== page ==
Just got served with court papers? It’s OK to impose already-Planned discipline — Business Management Daily: Free Reports on Human Resources, Employment Law, Office Management, Office Communication, Office Technology and Small Business Tax Business Management Daily

Just got served with court papers? It’s OK to impose already-Planned discipline

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in Discrimination and Harassment,Employment Law,Human Resources,Leaders & Managers,Management Training

Sometimes, employees who are having trouble at work think that filing EEOC complaints or lawsuits will save their jobs. It’s a ploy generally designed to paralyze management by raising the specter of a retaliation claim. But courts generally don’t hold it against an employer if it carries out a previously made discipline decision. A lawsuit or complaint doesn’t work like a cease-and-desist order.

Recent case: Connie Gantt sued the city of Forsyth after she was discharged for not doing her job. She had filed an EEOC complaint, alleging race discrimination as the reason she was passed over for promotion. In the year between the EEOC filing and the launch of her federal lawsuit, Gantt’s employer placed her on probation for not performing her job and finally fired her a day after the lawsuit was filed.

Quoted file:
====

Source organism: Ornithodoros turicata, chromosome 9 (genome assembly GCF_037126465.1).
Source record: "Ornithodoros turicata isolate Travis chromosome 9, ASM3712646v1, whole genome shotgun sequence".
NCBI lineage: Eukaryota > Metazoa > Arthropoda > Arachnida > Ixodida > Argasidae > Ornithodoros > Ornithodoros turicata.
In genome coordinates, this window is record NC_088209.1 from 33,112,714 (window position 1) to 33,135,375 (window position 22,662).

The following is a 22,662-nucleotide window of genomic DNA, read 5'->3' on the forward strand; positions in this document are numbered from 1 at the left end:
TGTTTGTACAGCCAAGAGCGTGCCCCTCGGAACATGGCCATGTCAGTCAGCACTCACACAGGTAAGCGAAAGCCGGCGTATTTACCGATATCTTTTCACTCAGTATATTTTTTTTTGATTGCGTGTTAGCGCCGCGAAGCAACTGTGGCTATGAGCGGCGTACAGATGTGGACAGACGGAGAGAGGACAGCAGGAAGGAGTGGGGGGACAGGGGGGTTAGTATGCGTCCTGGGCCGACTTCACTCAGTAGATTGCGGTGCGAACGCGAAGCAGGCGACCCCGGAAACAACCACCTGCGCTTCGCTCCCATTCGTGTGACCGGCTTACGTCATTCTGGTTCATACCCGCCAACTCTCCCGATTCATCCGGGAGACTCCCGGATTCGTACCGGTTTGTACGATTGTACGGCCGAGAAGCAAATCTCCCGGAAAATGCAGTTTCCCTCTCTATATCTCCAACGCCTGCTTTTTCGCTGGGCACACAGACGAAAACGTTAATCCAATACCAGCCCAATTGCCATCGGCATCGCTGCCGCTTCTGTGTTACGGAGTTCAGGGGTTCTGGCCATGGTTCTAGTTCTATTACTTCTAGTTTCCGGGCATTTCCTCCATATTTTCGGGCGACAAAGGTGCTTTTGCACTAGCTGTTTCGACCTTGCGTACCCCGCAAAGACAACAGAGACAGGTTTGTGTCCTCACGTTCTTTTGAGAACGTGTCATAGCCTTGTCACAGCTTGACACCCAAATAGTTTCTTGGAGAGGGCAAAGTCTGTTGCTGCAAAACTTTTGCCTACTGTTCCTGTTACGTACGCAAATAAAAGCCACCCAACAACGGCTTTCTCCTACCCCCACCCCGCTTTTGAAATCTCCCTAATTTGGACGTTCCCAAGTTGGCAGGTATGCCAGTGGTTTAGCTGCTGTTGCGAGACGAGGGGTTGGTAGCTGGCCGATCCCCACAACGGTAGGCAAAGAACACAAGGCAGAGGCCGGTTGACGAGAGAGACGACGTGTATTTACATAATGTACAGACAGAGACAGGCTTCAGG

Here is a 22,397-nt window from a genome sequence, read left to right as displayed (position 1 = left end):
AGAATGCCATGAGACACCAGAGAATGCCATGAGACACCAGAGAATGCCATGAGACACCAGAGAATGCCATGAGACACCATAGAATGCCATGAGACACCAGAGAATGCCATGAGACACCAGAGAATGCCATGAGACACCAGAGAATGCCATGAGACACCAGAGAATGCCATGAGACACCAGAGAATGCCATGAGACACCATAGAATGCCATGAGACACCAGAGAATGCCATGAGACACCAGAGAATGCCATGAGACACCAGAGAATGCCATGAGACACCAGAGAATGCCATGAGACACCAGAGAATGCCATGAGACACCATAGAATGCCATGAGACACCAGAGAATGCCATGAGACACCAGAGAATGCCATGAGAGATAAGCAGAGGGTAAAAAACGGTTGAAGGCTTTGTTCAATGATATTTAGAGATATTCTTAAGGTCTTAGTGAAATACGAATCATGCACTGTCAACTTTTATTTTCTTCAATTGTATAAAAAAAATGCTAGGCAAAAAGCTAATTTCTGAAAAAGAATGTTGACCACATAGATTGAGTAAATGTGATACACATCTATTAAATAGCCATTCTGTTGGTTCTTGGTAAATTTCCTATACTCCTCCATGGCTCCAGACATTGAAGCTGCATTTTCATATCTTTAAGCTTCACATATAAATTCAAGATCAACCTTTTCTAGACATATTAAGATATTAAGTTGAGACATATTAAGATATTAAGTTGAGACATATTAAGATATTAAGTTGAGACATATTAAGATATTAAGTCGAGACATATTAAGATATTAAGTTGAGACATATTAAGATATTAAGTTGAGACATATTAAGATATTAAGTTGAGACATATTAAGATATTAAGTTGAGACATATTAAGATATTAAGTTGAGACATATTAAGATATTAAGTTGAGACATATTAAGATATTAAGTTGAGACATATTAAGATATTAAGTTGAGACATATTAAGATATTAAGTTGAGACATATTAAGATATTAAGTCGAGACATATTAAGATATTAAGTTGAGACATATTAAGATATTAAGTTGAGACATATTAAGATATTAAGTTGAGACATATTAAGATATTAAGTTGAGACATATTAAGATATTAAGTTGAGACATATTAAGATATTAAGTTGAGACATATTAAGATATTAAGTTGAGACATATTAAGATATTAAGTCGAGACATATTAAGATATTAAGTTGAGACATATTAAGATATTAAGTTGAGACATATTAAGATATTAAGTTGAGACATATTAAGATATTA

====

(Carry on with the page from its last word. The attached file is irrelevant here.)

But the court said the timing alone was not suspicious—employers are allowed to continue on a disciplinary course even if their employees file EEOC complaints and federal lawsuits. (Gantt v. City of Forsyth, No. 5:06-CV-400, MD GA, 2007)

Final note: Of course, you want to make certain that the decision you made in the first place is legitimate and not tainted by discrimination. If you conduct an independent investigation and conclude the employee deserves the discipline, go ahead and discipline. When in doubt, an experienced employment law attorney can help you make the call.

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